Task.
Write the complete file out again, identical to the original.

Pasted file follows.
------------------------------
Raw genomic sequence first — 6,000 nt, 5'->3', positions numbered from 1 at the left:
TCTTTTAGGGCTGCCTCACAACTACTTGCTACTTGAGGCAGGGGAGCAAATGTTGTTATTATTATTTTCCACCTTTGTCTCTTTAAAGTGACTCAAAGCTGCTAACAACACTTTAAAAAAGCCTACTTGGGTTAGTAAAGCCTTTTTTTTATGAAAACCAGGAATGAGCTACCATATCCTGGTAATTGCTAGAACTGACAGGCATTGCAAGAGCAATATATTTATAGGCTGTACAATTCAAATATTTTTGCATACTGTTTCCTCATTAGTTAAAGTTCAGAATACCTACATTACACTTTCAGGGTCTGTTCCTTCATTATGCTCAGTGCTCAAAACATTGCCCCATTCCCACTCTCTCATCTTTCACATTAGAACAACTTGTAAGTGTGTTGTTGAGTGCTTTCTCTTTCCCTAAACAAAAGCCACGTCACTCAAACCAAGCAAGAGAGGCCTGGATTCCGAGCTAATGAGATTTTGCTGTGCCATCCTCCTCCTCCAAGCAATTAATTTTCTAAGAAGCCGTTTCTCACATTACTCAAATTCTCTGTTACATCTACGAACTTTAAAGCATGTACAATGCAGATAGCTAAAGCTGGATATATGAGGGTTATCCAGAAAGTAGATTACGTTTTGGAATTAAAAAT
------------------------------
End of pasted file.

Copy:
Raw genomic sequence first — 6,000 nt, 5'->3', positions numbered from 1 at the left:
TCTTTTAGGGCTGCCTCACAACTACTTGCTACTTGAGGCAGGGGAGCAAATGTTGTTATTATTATTTTCCACCTTTGTCTCTTTAAAGTGACTCAAAGCTGCTAACAACACTTTAAAAAAGCCTACTTGGGTTAGTAAAGCCTTTTTTTTATGAAAACCAGGAATGAGCTACCATATCCTGGTAATTGCTAGAACTGACAGGCATTGCAAGAGCAATATATTTATAGGCTGTACAATTCAAATATTTTTGCATACTGTTTCCTCATTAGTTAAAGTTCAGAATACCTACATTACACTTTCAGGGTCTGTTCCTTCATTATGCTCAGTGCTCAAAACATTGCCCCATTCCCACTCTCTCATCTTTCACATTAGAACAACTTGTAAGTGTGTTGTTGAGTGCTTTCTCTTTCCCTAAACAAAAGCCACGTCACTCAAACCAAGCAAGAGAGGCCTGGATTCCGAGCTAATGAGATTTTGCTGTGCCATCCTCCTCCTCCAAGCAATTAATTTTCTAAGAAGCCGTTTCTCACATTACTCAAATTCTCTGTTACATCTACGAACTTTAAAGCATGTACAATGCAGATAGCTAAAGCTGGATATATGAGGGTTATCCAGAAAGTAGATTACGTTTTGGAATTAAAAAT